Food is…punishment – and a shout out to Plum Johnson


The notion of using food as punishment is a long and sordid tradition. Things like sending the children to bed without dinner was and still is a form of punishment with suspect results. To me, using food as punishment is a form of control that is so primal it feels like all pretence of civilization is dropped. When you consider that food is one of the three base needs that all humans require for survival, depriving a person of their food seems grossly punitive.

To me, there is nothing more powerful than being the provider of the thing that keeps us alive. Food has been used in prisons (and still is to this day) as punishment. Think the old bread and water routine, used until prisoners earned better food through good behaviour. In prisons in the US, they use something called “the loaf” to punish prisoners who have thrown food or acted in a violent way. It’s something called Nutraloaf, but each prison is free to come up with their own versions. It usually involves ground up beans, mashed vegetables and starches, baked into a brick that is then served in a brown paper bag. No seasoning. It’s just so dark ages, and frankly, unethical.

However, food is used as punishment in tiny, unconscious ways every day in households around the world. I think of my own childhood and how my poor brother, he who LOATHED most cooked vegetables, would be forced to sit at the table, threatened with no hockey on the weekend, and reduced to tears because he wouldn’t finish his vegetables. My other brother and I would sit with him and bit by bit, as our parents left the room, or turned their backs, we would help him eat his vegetables. It turned dinner into a battlefield, and I swore that it would never be so in my house.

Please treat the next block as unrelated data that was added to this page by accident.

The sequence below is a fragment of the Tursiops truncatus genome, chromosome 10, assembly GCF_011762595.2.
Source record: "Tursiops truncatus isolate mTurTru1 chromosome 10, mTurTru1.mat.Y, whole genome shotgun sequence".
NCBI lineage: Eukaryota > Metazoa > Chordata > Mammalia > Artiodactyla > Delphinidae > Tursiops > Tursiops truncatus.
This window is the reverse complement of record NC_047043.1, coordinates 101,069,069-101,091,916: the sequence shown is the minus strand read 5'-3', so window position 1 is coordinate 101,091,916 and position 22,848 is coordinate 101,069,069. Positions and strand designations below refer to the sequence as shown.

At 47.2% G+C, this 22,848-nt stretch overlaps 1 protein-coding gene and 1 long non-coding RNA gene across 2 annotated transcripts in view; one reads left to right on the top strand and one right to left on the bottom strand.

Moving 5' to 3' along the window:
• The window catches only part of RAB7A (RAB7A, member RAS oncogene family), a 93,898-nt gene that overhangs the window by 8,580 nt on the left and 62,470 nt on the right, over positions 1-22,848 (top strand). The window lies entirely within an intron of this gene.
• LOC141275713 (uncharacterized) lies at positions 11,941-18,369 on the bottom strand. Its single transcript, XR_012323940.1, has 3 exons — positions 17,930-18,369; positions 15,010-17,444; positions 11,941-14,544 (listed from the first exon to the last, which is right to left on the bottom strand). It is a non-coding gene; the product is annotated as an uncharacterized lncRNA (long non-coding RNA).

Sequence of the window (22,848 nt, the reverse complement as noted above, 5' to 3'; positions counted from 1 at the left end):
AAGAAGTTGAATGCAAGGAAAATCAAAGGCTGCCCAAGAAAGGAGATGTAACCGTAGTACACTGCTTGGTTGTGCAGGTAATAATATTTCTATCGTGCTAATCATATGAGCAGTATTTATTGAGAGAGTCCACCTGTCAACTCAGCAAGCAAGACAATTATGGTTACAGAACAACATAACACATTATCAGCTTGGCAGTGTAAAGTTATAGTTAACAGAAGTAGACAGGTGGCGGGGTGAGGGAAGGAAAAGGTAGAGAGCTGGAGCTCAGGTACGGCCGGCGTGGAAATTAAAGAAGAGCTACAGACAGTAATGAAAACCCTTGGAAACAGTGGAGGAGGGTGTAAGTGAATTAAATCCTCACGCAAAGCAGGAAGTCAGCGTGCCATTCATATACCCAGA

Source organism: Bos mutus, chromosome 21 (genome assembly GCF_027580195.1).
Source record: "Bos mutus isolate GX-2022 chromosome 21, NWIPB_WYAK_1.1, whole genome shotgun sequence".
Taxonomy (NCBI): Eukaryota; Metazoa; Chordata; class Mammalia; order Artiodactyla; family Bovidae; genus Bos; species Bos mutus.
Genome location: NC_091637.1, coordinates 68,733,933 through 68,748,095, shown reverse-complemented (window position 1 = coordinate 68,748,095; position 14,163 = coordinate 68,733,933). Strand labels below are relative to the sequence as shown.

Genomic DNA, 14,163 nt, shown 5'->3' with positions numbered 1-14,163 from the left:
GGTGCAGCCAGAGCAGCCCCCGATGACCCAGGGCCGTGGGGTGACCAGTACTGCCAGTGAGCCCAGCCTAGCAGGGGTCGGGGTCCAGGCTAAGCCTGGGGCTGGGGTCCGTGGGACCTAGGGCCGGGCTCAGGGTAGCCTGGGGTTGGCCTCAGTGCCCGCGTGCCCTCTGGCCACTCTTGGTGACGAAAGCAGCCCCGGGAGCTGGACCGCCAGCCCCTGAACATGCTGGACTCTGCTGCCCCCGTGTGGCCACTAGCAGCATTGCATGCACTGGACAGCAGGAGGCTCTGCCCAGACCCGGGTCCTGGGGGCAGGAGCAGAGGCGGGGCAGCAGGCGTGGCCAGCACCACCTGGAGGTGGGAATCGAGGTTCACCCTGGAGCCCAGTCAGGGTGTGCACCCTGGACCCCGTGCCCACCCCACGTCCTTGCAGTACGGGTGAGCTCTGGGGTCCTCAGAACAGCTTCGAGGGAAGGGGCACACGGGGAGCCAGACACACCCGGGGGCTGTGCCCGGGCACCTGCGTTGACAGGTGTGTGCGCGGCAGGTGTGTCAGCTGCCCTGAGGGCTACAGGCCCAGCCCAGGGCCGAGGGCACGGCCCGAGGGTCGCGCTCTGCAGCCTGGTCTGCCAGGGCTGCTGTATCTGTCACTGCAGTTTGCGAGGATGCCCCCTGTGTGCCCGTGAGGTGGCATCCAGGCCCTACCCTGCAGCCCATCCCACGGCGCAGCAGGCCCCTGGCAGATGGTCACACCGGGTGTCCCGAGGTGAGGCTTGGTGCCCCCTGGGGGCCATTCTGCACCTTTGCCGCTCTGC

There is something else, though, that’s even deeper. It’s the way we punish ourselves with food. Or punish ourselves after we’ve eaten food, or before we eat food we love. I used to do fairly intense exercise, as I’ve mentioned before. I confess that a great deal of my motivation was to “earn” food. If I didn’t get in my 10k run, or if I didn’t swim that day, I deprived myself of some deliciousness. I punished my laziness by denying myself food. Messed in the head, yet I’ve heard other people articulate these exact sentiments. I read a runner’s blog post that said, “I eat to run, and run to eat.” It’s the notion of earning food that I find unsettling.

Perhaps you’ve been punished with food or the withholding of food in your childhood. Or perhaps you still punish yourself by either overeating or through deprivation. Feel free to share with me.

RBC TAYLOR PRIZE - Plum Johnson Wins the 2015 RBC Taylor Prize f

Photo Tom Sandler

My hearty congratulations to Plum Johnson for winning the Charles Taylor Prize for literary non-fiction. I haven’t read the book yet, but fully intend to. What is inspiring is that Ms. Johnson is in her 60s and has never written a book before. It gives me hope that I haven’t started down this path too late. Yay, Plum!

The story link is here:


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